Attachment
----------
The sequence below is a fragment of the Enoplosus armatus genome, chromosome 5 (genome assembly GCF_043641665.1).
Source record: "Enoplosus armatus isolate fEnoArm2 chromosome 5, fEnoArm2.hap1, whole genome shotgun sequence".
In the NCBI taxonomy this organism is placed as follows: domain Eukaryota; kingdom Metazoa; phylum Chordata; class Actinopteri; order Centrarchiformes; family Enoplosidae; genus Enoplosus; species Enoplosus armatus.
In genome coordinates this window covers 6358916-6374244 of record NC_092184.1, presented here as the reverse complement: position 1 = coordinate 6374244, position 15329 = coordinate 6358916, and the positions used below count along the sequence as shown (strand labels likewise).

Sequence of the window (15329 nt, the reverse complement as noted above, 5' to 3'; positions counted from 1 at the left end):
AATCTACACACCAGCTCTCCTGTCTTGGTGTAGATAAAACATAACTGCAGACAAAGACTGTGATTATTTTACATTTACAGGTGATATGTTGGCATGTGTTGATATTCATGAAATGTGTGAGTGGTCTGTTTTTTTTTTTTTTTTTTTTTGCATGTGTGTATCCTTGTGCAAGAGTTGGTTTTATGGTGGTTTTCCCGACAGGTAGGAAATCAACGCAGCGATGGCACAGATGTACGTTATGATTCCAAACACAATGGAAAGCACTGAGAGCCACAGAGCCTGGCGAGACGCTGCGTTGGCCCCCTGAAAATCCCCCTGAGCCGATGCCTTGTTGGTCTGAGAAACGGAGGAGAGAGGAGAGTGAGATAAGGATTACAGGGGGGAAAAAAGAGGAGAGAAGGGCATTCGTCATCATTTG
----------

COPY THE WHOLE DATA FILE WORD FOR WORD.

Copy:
The sequence below is a fragment of the Enoplosus armatus genome, chromosome 5 (genome assembly GCF_043641665.1).
Source record: "Enoplosus armatus isolate fEnoArm2 chromosome 5, fEnoArm2.hap1, whole genome shotgun sequence".
In the NCBI taxonomy this organism is placed as follows: domain Eukaryota; kingdom Metazoa; phylum Chordata; class Actinopteri; order Centrarchiformes; family Enoplosidae; genus Enoplosus; species Enoplosus armatus.
In genome coordinates this window covers 6358916-6374244 of record NC_092184.1, presented here as the reverse complement: position 1 = coordinate 6374244, position 15329 = coordinate 6358916, and the positions used below count along the sequence as shown (strand labels likewise).

Sequence of the window (15329 nt, the reverse complement as noted above, 5' to 3'; positions counted from 1 at the left end):
AATCTACACACCAGCTCTCCTGTCTTGGTGTAGATAAAACATAACTGCAGACAAAGACTGTGATTATTTTACATTTACAGGTGATATGTTGGCATGTGTTGATATTCATGAAATGTGTGAGTGGTCTGTTTTTTTTTTTTTTTTTTTTTGCATGTGTGTATCCTTGTGCAAGAGTTGGTTTTATGGTGGTTTTCCCGACAGGTAGGAAATCAACGCAGCGATGGCACAGATGTACGTTATGATTCCAAACACAATGGAAAGCACTGAGAGCCACAGAGCCTGGCGAGACGCTGCGTTGGCCCCCTGAAAATCCCCCTGAGCCGATGCCTTGTTGGTCTGAGAAACGGAGGAGAGAGGAGAGTGAGATAAGGATTACAGGGGGGAAAAAAGAGGAGAGAAGGGCATTCGTCATCATTTG